The lawsuit specifically accuses Reid of sexual battery, false imprisonment and intentional infliction of emotional distress as well as a “crime of violence motivated by gender.”
“This litigation is not only about the horrific physical assaults that Ms. Dixon had to endure,” the lawsuit says, “but it is also about the irreparable damage done to the rare and blossoming career of an extraordinary talent.”
“L.A. Reid is a known predator, who uses his singular professional power to force himself on his victims,” Dixon said in a statement. “In my case, his persistent campaign of sexual harassment and assault forced me to abandon the work I loved when I was at the top of my game in the music business, having worked my way up from internships and a job as a receptionist.”
Dixon’s attorney, Kenya Davis, said in a statement that Reid “leveraged his position of authority to sexually harass and assault” Dixon.
Reid could not immediately be reached for comment. His record label, Mega, which he co-founded with Usher, as well as Harper Collins, which published his 2017 memoir, did not respond to requests for comment.
In the lawsuit, Dixon claims that she was sexually assaulted twice by Reid in 2001. The first incident allegedly happened on Reid’s private plane on the way to a company retreat in Puerto Rico for Arista Records, which had a joint venture with Reid’s LaFace Records label. A second assault, according to the lawsuit, happened in Reid’s car during the same year after he said the two would discuss demo recordings of an unsigned artist.
After the incidents, “Reid would directly respond to Ms. Dixon’s rejection of his sexual advances by punishing the artists Ms. Dixon had already signed or by blocking the artists she attempted to sign,” according to the lawsuit.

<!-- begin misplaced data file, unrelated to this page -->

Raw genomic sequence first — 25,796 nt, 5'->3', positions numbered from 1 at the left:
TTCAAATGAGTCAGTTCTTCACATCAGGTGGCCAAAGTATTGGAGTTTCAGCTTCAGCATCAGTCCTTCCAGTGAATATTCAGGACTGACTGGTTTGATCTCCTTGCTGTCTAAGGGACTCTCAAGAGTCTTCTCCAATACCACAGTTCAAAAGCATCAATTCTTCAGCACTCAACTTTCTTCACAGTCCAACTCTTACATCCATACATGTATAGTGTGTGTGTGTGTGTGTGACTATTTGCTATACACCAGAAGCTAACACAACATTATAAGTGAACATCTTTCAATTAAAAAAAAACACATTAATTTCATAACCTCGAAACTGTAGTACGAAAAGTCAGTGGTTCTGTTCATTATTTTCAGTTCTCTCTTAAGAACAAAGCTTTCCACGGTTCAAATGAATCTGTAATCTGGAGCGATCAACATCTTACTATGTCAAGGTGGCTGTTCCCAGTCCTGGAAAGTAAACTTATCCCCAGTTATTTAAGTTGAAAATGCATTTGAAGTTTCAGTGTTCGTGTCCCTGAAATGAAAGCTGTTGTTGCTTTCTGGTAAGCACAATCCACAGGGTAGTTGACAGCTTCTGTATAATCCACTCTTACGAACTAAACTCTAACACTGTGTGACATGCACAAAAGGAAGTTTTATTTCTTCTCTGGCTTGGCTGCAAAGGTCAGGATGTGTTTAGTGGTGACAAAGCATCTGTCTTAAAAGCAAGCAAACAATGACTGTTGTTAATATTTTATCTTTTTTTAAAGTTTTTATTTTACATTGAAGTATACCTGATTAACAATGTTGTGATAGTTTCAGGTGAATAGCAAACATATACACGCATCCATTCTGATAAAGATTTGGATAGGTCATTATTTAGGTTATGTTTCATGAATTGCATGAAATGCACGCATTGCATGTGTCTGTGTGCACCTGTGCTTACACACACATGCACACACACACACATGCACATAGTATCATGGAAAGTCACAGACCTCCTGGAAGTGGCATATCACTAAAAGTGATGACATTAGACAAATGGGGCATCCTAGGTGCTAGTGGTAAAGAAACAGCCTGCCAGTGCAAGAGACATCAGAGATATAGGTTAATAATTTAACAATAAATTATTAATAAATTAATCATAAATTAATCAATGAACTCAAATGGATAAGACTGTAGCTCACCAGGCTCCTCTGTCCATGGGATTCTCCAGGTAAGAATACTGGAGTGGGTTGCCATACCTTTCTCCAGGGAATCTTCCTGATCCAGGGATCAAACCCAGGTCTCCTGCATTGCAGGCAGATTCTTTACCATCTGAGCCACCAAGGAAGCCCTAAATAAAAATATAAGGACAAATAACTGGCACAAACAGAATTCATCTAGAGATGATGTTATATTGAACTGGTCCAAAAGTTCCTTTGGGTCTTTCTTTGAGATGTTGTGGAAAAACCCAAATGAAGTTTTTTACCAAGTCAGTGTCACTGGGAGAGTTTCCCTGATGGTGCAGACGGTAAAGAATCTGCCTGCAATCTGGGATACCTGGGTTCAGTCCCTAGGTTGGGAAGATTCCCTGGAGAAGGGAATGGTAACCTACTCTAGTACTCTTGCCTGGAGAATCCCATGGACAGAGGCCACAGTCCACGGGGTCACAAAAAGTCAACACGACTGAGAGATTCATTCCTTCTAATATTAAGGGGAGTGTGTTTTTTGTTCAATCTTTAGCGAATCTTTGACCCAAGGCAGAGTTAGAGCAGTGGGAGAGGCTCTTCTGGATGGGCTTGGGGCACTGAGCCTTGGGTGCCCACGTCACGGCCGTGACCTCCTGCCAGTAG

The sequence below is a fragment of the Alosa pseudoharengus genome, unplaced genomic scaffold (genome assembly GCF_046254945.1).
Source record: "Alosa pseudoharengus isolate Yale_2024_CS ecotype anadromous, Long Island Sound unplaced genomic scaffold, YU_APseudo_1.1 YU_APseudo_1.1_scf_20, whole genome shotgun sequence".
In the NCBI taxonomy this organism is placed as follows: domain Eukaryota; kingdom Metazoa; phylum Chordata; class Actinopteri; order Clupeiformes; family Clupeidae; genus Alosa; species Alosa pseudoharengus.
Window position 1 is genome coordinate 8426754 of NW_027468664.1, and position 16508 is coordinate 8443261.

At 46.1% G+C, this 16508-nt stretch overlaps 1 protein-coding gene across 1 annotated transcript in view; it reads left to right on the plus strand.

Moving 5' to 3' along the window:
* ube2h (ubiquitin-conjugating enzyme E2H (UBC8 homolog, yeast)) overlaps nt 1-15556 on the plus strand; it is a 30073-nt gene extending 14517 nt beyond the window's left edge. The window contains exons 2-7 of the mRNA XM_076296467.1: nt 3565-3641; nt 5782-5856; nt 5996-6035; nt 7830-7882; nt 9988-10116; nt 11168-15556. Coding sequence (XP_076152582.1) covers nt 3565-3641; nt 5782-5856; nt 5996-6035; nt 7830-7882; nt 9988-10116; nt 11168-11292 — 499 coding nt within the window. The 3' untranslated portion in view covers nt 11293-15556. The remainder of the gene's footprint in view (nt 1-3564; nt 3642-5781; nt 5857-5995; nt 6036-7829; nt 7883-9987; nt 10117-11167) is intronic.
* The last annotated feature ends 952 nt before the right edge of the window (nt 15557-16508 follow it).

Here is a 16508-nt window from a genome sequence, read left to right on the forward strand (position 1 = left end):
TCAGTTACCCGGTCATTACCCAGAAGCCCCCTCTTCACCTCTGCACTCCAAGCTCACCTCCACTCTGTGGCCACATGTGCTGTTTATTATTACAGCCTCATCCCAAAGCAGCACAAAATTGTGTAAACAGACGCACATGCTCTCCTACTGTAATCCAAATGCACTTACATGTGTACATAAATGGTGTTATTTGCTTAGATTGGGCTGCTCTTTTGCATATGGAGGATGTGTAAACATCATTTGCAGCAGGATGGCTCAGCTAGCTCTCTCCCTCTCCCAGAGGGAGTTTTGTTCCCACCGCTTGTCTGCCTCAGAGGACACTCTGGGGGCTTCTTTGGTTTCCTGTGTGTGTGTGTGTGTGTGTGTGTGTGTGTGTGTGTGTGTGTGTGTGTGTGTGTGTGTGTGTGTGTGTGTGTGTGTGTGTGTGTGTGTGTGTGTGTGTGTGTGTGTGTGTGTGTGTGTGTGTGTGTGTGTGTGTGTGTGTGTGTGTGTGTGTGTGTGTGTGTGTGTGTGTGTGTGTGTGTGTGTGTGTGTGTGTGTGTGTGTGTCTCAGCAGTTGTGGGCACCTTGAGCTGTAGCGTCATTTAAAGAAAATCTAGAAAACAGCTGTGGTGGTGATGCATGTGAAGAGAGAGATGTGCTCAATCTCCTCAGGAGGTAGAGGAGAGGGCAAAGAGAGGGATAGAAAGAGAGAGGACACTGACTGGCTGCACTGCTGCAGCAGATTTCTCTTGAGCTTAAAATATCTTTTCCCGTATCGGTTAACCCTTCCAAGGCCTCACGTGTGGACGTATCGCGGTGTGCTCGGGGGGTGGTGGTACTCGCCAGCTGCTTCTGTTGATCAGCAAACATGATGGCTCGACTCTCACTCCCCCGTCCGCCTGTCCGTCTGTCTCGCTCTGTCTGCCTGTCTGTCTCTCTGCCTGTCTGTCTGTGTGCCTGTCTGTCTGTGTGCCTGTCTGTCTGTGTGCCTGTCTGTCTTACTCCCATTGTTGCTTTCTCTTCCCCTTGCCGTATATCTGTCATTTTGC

Dixon worked at Arista from 1996 to 2002. She returned to the music industry after graduating from Harvard in 2004.
Reid has won three Grammys throughout his career, including for the Boyz II Men song “End of the Road” in 1993. He eventually became the CEO and president of Arista Records in 2000 and began working with emerging artists like Avril Lavigne and OutKast. Reid then moved to Def Jam in 2004 where he helped see the rise of artists such as Rihanna, Bon Jovi and Justin Bieber.
Reid became a judge on “The X-Factor” competition show in 2011, the same year he became CEO of Epic Records. During his time at the label, he oversaw the success of artists such as Future and Travis Scott. He left Epic Records in 2017 after an assistant accused him of sexual assault, according to Variety.
Dixon’s allegations will fall under the Adult Survivors Act, a New York law enacted in 2022 that gives adult sexual assault survivors up to one year to file a lawsuit regardless of when the abuse happened. Dixon pushed and advocated for the law to pass.
“I joined a coalition of brave survivors to fight for the passage of the Adult Survivors Act because trauma takes time, and I believe all victims of sexual violence should have the opportunity to pursue justice before a jury of their peers,” Dixon said in a statement Wednesday. “Thanks to the ASA, hundreds of survivors in the state of New York have already held their abusers accountable, and today I found the courage to join them.”
The new allegations follow accusations Dixon made against Russell Simmons, the co-founder of Def Jam Recordings, in 2017. Dixon alleged that he raped her in 1995 and that Reid harassed her, which affected her career in the music industry. Simmons denied the allegations by Dixon and two other women, who also accused him of rape.
“I vehemently deny all these allegations. These horrific accusations have shocked me to my core and all of my relations have been consensual,” he told the New York Times.